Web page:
It’s been a big week in space, that’s for sure! We saw the first test launch of the Orion spacecraft last Friday, and only a few days later, NASA’s New Horizons probe has awaken from its final hibernation after nearly nine years travelling through space. Launched on January 19th, 2006, the New Horizons probe has traveled nearly three billion miles and is set to take the closest look yet at our Solar System’s “Most Likely to Suffer an Identity Crisis” – Pluto and its moons.
When the New Horizons probe was launched, Pluto was the 9th planet in our Solar System. Only a few months later it was demoted to “Dwarf Planet,” but it’s still a celestial body that we’ve not seen up close. In fact, the best we’ve seen so far are images from the Hubble Telescope, which still only provided a blurry view of a “circular, reddish” planet. That will all change in about a month when New Horizons finishes its trip and starts doing Science. Starting on January 15th, New Horizons will begin its designated mission – observing Pluto and its five moons.
New Horizons has a bevy of instruments and cameras (many of which have conveniently easy to remember names) that will take our closest look yet at Pluto and its moons. Space Flight Insider takes a much closer look at what each of these instruments will do:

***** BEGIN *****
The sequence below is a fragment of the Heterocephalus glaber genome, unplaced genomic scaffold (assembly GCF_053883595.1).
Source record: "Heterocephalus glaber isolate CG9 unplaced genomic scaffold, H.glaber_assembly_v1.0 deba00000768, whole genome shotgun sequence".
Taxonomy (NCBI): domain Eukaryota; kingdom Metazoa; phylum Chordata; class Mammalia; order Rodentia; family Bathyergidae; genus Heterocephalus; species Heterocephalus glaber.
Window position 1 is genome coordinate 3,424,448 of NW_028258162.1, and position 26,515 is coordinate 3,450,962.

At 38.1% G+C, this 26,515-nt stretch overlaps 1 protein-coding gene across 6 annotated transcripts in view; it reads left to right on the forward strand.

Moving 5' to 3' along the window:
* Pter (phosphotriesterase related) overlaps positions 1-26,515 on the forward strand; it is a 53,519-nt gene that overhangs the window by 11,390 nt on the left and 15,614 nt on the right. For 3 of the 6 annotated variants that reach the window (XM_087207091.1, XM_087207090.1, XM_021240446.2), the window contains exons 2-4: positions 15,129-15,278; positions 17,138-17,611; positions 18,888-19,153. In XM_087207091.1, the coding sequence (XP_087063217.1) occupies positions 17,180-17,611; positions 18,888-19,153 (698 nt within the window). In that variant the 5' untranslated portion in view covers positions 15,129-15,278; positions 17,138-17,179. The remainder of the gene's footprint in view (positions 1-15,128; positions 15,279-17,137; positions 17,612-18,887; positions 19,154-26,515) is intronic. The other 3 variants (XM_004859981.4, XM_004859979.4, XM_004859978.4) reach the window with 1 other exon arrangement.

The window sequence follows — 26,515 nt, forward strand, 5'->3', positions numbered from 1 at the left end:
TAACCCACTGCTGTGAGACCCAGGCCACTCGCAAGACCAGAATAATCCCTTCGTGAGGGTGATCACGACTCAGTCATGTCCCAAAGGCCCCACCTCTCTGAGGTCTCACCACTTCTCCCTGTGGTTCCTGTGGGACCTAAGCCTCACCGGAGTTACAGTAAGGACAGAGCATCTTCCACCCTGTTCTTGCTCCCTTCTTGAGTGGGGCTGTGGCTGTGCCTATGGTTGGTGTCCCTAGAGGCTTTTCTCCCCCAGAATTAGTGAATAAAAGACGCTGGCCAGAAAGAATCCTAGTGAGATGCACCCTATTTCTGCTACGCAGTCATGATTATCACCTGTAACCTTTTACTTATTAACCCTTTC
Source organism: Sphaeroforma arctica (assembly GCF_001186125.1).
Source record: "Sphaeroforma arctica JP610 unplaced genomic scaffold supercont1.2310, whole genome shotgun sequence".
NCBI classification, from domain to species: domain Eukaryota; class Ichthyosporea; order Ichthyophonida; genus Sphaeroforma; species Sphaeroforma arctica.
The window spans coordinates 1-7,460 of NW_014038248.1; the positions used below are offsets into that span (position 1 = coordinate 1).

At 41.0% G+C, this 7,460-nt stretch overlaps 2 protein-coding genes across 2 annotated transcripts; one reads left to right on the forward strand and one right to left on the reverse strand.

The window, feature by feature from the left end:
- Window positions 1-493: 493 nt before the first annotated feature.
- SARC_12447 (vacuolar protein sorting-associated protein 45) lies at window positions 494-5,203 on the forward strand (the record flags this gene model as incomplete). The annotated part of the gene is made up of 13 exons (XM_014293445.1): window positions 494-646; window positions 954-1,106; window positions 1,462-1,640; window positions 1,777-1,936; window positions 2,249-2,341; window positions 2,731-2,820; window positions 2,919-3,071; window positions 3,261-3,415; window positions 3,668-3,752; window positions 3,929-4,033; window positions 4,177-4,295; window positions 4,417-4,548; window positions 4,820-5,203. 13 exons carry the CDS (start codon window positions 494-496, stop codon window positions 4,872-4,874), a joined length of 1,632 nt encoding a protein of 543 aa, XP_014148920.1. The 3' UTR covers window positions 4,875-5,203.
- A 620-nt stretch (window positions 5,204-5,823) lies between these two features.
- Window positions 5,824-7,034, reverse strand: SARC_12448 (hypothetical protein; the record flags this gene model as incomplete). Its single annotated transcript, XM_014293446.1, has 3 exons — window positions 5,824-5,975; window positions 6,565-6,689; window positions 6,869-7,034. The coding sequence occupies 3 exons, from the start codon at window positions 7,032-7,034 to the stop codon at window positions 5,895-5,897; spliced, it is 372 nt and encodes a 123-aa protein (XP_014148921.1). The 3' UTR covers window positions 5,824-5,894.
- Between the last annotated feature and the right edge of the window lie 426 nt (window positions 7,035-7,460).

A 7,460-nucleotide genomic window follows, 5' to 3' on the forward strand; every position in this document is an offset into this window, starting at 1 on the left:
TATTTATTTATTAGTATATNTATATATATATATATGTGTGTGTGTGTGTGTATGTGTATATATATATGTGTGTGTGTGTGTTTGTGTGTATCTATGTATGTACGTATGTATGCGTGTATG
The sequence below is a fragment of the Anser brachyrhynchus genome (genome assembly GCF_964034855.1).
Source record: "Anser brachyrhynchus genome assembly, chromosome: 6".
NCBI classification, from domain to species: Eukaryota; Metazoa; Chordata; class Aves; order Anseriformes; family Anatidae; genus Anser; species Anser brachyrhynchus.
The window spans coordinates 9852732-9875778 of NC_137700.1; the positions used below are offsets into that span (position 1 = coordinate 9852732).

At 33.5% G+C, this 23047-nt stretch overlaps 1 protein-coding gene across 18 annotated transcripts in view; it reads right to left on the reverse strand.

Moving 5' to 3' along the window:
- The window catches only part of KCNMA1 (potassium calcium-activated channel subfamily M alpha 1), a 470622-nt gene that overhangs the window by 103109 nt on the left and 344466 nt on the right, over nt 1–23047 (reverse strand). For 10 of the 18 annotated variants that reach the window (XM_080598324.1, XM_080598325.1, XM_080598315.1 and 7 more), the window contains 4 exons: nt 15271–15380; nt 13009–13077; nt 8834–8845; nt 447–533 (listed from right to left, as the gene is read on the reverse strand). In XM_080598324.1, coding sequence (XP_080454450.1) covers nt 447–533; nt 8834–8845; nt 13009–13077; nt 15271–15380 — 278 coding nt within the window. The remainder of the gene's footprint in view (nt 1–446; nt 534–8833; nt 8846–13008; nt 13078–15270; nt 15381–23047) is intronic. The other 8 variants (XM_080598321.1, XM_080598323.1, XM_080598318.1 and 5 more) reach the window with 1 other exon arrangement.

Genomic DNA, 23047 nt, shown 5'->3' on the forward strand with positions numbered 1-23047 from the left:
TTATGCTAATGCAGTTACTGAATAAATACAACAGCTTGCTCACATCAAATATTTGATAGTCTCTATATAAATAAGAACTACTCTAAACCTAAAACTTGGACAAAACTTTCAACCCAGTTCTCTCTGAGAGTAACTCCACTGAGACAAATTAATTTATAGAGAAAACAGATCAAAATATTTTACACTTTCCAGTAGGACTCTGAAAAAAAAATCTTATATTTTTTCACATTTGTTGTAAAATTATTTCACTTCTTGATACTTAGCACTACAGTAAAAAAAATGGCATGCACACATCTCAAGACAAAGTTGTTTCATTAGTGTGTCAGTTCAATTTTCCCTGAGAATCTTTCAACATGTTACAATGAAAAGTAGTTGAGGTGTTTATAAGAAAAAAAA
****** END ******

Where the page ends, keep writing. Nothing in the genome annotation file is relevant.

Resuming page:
The actual mission, observation of Pluto and its five moons, will begin on January 15. The first images of Pluto surpassing those taken by the Hubble Space Telescope will taken in late April or early May. AP1 technically starts on Jan. 6 and lasts until April 4. During this phase, the spacecraft’s Long Range Reconnaissance Imager (LORRI), a telescopic camera designed for long range observation, will begin imaging Pluto and its moons.
Two other instruments, the Solar Wind at Pluto (SWAP), and the Pluto Energetic Particle Spectrometer Science Investigation (PEPPSI), will measure plasma. A solar wind and plasma spectrometer, SWAP is designed to measure the escape rate of Pluto’s atmosphere and the planet’s interaction with the solar wind. PEPPSI is an energetic particle spectrometer. It will measure both the density and composition of plasma ions escaping from Pluto’s atmosphere.
The Linear Etalon Imaging Spectral Array (LEISA), an infrared imaging spectrometer and sub-instrument of Ralph, which Stern describes as the “mission’s main sense of sight,” will study Pluto’s atmosphere in the infrared.
Alice, Ralph’s other sub-instrument, the ultra-violet spectrometer, will concurrently study Pluto’s atmosphere in the ultra-violet. Both will search the Plutonian atmosphere for winds, clouds, and hazes. Meanwhile, SWAP and PEPPSI will look for ions and bow shock.
Needless to say, we should learn more about Pluto and its moons in the coming months than we’ve ever known. Quite an exciting time in space, that’s for sure!
The video below goes into some detail about the sorts of things that NASA hopes to see (and provided the “circular, reddish” reference from earlier in this article). It was created just over a year ago, and it will be very interesting to see how New Horizons pans out, and what we can learn from our smallest stellar neighbor. Be sure to check out the source links for a much deeper look into the science of this mission.